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20 Feb 2015 00:00
Hairy experience: Jessie Cohen, complete with unshaven legs and the cream of feminist literature, weighs up the challenge of smooth legs or her flawless self. (Madelene Cronjé)
Over the past few years I have come to feel content with the hairs on my legs. They are not especially long or thick or dark but if you look directly at them, if you scrutinise them, you will find that I do not fit the bill of ideal womanly beauty in this regard.
After seeing this guy for about a month I notice that he notices my leg hair.
Later that day I ask the question no self-respecting woman should ever ask: “Would you prefer it if I waxed my legs?” He doesn’t skip a beat.
Drawing on my most articulate capabilities, I explain this is not just “a feminist issue” but part of my personal quality of life.
He retorts: “If you asked me to wax my back I would. It’s the same thing. I can’t change what I feel attracted to.” He assures me this is not a “deal-breaker” (how kind), but refuses to budge from his initial position: “You asked my opinion; that’s my preference. I can’t just change that.”
With the look of a self-proclaimed maverick, he offers to play guitar while I do it – a suggestion at once sick and sweet. Questions rush through my mind: Would it be a one-time thing? (Probably.) How might making this decision into a shared event influence the power balance in the relationship? Then I picture it: a man coming to serenade me while I rip fine hairs out my legs for his pleasure. Isn’t that sadistic?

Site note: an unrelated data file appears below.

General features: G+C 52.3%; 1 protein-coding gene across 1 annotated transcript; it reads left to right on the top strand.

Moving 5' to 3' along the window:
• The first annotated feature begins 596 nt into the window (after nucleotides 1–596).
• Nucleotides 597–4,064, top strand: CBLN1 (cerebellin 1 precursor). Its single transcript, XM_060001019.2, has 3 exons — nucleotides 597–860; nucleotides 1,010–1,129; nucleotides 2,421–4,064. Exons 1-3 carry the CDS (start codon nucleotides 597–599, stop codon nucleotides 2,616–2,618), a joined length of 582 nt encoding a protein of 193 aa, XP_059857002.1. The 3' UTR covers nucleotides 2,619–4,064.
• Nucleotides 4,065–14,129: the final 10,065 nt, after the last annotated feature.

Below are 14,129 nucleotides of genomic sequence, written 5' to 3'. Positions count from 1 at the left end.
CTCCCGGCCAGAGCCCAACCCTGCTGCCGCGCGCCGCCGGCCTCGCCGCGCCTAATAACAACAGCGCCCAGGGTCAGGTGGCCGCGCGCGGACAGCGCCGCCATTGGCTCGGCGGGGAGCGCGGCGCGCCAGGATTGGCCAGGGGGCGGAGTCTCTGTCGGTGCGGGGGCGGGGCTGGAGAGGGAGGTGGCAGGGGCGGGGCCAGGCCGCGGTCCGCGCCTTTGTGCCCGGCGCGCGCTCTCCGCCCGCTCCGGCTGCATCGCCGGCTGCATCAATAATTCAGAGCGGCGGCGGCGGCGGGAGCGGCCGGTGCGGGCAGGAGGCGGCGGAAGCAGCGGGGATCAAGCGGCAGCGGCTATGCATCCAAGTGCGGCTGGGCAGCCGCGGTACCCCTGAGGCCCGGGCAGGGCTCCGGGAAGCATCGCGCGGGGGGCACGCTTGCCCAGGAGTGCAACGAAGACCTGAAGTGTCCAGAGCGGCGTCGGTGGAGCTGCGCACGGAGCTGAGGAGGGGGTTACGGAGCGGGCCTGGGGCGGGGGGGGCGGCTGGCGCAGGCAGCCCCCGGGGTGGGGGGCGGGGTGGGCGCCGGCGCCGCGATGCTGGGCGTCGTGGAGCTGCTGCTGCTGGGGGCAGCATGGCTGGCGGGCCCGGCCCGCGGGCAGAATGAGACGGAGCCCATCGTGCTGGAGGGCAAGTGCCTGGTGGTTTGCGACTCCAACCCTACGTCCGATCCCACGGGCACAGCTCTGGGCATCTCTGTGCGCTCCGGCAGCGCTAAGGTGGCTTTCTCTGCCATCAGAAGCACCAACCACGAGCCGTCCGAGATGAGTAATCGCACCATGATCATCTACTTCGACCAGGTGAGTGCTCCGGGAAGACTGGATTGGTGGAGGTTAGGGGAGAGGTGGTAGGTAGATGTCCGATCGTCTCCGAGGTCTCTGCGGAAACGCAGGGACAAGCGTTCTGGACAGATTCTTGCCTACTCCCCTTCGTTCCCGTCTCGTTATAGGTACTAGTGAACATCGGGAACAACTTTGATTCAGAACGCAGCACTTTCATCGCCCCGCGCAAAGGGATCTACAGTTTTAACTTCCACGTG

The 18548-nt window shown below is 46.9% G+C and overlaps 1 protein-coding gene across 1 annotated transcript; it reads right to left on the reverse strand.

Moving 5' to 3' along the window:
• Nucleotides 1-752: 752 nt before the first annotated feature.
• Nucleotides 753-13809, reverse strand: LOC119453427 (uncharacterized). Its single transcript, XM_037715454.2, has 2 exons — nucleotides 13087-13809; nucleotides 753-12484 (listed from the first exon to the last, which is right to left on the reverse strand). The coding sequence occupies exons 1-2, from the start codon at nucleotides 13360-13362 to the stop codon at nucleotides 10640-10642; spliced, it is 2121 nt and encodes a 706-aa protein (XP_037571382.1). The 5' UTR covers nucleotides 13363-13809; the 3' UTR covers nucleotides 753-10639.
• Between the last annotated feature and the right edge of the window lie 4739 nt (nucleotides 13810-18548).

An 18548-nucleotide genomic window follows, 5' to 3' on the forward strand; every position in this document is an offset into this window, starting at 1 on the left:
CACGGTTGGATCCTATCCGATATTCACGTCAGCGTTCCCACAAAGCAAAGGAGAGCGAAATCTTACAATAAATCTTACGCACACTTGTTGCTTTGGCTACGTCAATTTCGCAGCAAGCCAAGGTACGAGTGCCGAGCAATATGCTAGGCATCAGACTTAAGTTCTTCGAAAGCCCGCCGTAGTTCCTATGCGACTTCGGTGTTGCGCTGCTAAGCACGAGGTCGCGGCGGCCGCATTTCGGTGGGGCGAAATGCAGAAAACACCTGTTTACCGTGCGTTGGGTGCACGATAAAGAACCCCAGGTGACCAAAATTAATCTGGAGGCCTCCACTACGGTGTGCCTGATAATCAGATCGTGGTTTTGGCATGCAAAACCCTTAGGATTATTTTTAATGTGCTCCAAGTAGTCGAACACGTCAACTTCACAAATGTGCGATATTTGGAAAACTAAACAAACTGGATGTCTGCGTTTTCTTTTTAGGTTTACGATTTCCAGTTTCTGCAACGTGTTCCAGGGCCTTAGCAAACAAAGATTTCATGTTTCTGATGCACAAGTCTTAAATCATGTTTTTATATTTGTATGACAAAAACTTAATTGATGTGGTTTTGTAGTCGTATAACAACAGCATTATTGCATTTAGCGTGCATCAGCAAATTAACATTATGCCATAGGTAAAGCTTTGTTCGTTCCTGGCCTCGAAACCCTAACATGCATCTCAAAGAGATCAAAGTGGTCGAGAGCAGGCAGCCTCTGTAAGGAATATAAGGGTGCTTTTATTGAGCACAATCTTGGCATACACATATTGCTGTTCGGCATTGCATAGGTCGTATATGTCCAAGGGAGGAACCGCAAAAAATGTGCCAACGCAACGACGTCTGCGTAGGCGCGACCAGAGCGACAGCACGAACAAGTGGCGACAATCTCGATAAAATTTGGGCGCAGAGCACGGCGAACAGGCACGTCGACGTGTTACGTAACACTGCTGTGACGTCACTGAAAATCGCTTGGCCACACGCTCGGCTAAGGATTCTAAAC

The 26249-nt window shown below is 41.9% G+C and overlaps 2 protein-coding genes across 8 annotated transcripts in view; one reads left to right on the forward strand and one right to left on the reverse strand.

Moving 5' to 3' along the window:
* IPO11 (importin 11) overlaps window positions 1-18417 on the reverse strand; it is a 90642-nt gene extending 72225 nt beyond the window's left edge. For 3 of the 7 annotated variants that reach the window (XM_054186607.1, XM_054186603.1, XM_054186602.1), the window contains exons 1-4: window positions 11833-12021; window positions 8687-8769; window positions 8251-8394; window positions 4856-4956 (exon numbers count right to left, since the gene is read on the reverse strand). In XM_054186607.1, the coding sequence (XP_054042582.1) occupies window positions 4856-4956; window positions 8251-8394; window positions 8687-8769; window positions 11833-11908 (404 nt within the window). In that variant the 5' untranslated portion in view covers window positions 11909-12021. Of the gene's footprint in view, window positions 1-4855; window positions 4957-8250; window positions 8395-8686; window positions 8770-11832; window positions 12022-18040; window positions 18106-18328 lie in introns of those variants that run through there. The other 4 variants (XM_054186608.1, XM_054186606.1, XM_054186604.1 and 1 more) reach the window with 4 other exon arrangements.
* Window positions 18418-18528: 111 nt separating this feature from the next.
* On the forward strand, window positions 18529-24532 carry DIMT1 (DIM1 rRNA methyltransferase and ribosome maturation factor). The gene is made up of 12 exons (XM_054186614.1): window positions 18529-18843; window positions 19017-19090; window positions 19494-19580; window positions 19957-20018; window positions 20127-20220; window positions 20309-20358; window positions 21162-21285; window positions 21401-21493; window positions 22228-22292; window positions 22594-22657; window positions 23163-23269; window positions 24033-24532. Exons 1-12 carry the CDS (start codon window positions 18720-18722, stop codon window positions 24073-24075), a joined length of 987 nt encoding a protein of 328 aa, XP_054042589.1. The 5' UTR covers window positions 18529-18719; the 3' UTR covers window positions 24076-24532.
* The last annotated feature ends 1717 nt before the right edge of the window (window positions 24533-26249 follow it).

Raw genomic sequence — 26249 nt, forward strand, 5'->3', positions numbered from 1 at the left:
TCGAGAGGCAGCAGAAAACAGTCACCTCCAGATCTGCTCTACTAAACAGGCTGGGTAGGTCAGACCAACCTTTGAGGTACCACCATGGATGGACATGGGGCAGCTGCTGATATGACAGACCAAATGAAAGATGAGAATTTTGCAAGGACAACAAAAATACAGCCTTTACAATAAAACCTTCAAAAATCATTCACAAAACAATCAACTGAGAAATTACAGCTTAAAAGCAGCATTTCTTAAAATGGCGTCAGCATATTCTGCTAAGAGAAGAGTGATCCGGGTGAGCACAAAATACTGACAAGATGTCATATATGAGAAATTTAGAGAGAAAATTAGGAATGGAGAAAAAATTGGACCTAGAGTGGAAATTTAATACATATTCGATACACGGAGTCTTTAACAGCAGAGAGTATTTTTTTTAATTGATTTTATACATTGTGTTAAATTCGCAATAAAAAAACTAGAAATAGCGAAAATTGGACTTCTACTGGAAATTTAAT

On the one hand, I am not averse to the idea. Part of the problem with women’s beauty regimes is that we slave away in private and perform a sense of easy perfection in public. The line in Beyoncé‘s song Flawless – “I woke up like this” – which she ironically performed at the video music awards in front of a giant neon feminist sign, precisely exemplifies this problem.
I think: “Let him see the labour of the process, let him see how red and spotty my legs get, let him pay for the equipment.” I fantasise about a feminist music video with him belting some Jack Johnson tune in the background while I suffer in silence in the foreground. I picture making him do it for me and then doing it to himself and introducing this on a monthly basis to see how long he lasts.
Despite the numerous artistic possibilities the situation presents, I know the reality will ensue much more mundanely. Because our relationship is new and exciting and because he has probably never dated a feminist before (and nor have I dated someone while identifying as such) he will make an effort the first time. He’d come and sing and strum.
In the best possible scenario he’d pay attention to the process I’d undergo for him and he’d get a shiver down his spine at how unnatural the whole thing is.
He’d feel internally rotten that I am doing it because he, and only he, wants me to. He’d start to slur his words and drop his guitar in horror at having to watch me belittled, curled over my body, stripping myself of a natural part of myself because he just likes his women smooth. He’d think: “Fuck, I don’t want to make my partner do this, look like this, feel like this.”
But the problem then is this: He’d pipe up, “Stop!” Dutifully, I’d stop, relieved that the experiment would be over. He’d seen the light. But then the decision whether I wax or not becomes his call.
That is why, unless he arrives with a lifetime supply of painless wax strips and accepts my offer to paint his portrait while he gets his tattoos removed from both legs, I will not be waxing any time soon.
Jessie Cohen writes on gender issues for the Mail & Guardian
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